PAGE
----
Improving paediatric outreach services for urban Aboriginal children through partnerships

Views of community-based service providers

S Thomas, K Williams, Jan Ritchie, Karen Zwi

Research output: Contribution to journalArticleResearchpeer-review

Abstract

Background: In Australia, Aboriginal children experience significantly poorer health outcomes compared with non-Aboriginal children. Health policies aimed at improving Aboriginal health outcomes include interventions in the early childhood period.There is a need for government health services to work in partnership with Aboriginal people and other services to achieve the highest level of health possible for Aboriginal children,who often require a range of services to meet complex needs.

Aim: This paper describes the views of service providers on how paediatric outreach services work in partnership with other services, Aboriginal families and the community and how those partnerships could be improved to maximize health outcomes for children.

Methods: In-depth, semi-structured interviews and focus groups were conducted with managers and service providers over a 6-week period in 2010. The views and suggestions of participants were documented and a thematic analysis was undertaken.

Results and Discussion: Analysis of two focus groups with seven service providers and five individual interviews with service managers resulted in the identification of four themes: (i) using informal and formal ways of working; (ii) cultivating effective relationships; (iii) demonstrating cultural sensitivity; and (iv) forging strong leadership. Use of formal and informal approaches facilitated effective relationships between service providers and Aboriginal families and communities. Partnerships with the community were founded on a culturally appropriate model of care that recognized a holistic approach to health and wellness. Leadership emerged as an essential component of effective partnerships, cultivating the ethos of the workplace and creating an environment where collaboration is supported.

Conclusion: Culturally appropriate child health services, which utilize effective relationships and employ a range of informal and formal collaboration with other services and community members, are well positioned to implement health policy and improve access to services for Aboriginal children with better health outcomes as a result.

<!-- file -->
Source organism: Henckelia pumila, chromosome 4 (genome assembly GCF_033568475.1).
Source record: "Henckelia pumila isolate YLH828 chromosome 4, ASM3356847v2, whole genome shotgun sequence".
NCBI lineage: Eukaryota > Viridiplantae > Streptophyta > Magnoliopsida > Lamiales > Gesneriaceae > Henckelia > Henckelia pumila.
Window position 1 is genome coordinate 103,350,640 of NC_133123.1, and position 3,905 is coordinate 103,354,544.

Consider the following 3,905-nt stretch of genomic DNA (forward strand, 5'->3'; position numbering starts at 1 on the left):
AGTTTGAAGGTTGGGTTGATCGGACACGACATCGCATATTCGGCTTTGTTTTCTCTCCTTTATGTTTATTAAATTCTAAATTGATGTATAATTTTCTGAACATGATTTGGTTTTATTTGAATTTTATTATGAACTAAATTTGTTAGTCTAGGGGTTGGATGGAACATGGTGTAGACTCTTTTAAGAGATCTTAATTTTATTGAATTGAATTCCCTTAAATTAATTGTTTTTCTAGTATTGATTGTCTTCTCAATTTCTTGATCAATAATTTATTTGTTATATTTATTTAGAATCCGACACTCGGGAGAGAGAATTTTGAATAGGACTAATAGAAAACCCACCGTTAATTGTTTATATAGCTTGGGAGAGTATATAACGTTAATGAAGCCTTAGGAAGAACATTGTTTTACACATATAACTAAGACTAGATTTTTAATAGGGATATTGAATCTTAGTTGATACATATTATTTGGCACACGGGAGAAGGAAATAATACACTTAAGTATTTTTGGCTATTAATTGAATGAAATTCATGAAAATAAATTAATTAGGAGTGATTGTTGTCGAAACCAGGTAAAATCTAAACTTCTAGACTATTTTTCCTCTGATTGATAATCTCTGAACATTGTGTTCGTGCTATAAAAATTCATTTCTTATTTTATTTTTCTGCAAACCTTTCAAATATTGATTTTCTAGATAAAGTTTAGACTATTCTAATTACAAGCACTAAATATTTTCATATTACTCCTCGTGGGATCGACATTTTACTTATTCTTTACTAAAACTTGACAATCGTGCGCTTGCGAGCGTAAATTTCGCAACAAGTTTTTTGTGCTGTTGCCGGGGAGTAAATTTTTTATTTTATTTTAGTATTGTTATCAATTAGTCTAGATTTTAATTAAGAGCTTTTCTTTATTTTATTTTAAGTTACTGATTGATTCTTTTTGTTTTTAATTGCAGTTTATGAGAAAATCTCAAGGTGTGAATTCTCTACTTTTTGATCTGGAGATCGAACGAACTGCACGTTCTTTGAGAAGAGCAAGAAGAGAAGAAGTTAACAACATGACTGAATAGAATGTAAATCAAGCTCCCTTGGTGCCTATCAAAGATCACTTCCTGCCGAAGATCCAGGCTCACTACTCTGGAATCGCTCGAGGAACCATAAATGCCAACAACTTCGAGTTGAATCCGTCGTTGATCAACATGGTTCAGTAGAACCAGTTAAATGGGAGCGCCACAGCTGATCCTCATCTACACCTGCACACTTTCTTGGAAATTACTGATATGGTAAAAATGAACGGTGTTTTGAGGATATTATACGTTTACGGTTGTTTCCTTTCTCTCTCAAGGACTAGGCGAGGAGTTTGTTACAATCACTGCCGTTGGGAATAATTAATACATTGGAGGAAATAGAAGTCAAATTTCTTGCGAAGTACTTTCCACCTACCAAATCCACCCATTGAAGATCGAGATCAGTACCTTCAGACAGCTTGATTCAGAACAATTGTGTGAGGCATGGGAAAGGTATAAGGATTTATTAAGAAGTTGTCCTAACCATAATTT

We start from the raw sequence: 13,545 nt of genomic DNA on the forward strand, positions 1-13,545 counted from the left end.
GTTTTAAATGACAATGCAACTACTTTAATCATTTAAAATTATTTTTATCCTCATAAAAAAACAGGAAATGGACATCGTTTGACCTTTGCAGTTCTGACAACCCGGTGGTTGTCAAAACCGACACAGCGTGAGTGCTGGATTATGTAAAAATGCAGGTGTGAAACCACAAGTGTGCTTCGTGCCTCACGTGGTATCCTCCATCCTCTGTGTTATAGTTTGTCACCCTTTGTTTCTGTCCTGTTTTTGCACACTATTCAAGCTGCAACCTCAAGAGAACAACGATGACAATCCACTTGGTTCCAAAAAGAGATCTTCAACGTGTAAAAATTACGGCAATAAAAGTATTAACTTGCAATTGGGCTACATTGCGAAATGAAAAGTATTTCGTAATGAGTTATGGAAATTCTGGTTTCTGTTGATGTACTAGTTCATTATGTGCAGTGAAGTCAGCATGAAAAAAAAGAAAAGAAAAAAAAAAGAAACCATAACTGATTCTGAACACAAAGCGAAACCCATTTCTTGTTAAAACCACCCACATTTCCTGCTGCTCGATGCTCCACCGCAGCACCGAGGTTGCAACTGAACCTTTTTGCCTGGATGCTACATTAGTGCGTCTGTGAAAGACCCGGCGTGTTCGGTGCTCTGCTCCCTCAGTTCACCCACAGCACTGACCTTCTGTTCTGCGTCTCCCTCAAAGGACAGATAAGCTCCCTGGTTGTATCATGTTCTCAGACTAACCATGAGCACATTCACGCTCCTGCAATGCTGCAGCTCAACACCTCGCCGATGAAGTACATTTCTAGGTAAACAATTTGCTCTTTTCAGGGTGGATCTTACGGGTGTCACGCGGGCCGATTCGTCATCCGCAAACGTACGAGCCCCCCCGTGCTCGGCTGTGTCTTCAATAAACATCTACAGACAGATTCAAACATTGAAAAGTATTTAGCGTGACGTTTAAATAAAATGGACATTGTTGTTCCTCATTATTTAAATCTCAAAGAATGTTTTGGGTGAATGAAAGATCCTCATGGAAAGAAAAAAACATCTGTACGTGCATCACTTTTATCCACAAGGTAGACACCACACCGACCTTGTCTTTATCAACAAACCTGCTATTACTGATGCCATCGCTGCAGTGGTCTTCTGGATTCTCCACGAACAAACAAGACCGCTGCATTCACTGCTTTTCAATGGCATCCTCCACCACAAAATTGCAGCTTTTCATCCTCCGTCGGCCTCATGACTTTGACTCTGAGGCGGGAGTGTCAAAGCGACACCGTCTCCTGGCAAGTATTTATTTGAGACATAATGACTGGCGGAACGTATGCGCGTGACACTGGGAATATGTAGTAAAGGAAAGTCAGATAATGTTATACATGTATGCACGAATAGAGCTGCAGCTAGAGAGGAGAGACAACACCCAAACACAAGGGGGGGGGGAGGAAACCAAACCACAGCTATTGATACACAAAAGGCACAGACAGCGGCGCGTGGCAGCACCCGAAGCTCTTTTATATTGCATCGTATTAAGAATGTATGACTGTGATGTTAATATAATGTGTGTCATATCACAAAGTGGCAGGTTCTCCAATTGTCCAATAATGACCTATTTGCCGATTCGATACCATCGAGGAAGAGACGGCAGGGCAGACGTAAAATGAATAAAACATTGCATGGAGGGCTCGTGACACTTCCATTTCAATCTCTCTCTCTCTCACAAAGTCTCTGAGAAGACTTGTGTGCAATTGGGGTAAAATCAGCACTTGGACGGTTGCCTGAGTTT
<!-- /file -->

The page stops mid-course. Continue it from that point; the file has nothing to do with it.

Original languageEnglish
Pages (from-to)836-842
Number of pages7
JournalChild: Care, Health and Development
Volume41
Issue number6
DOIs
Publication statusPublished - Nov 2015
Externally publishedYes

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Social Welfare
Pediatrics
Health
Health Policy
Focus Groups
Child Health Services
Interviews
Health Services Needs and Demand
Workplace
Health Status

Cite this

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abstract = "Background: In Australia, Aboriginal children experience significantly poorer health outcomes compared with non-Aboriginal children. Health policies aimed at improving Aboriginal health outcomes include interventions in the early childhood period.There is a need for government health services to work in partnership with Aboriginal people and other services to achieve the highest level of health possible for Aboriginal children,who often require a range of services to meet complex needs.Aim: This paper describes the views of service providers on how paediatric outreach services work in partnership with other services, Aboriginal families and the community and how those partnerships could be improved to maximize health outcomes for children.Methods: In-depth, semi-structured interviews and focus groups were conducted with managers and service providers over a 6-week period in 2010. The views and suggestions of participants were documented and a thematic analysis was undertaken.Results and Discussion: Analysis of two focus groups with seven service providers and five individual interviews with service managers resulted in the identification of four themes: (i) using informal and formal ways of working; (ii) cultivating effective relationships; (iii) demonstrating cultural sensitivity; and (iv) forging strong leadership. Use of formal and informal approaches facilitated effective relationships between service providers and Aboriginal families and communities. Partnerships with the community were founded on a culturally appropriate model of care that recognized a holistic approach to health and wellness. Leadership emerged as an essential component of effective partnerships, cultivating the ethos of the workplace and creating an environment where collaboration is supported.Conclusion: Culturally appropriate child health services, which utilize effective relationships and employ a range of informal and formal collaboration with other services and community members, are well positioned to implement health policy and improve access to services for Aboriginal children with better health outcomes as a result.",
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Improving paediatric outreach services for urban Aboriginal children through partnerships : Views of community-based service providers. / Thomas, S; Williams, K; Ritchie, Jan; Zwi, Karen.

In: Child: Care, Health and Development, Vol. 41, No. 6, 11.2015, p. 836-842.

Research output: Contribution to journalArticleResearchpeer-review

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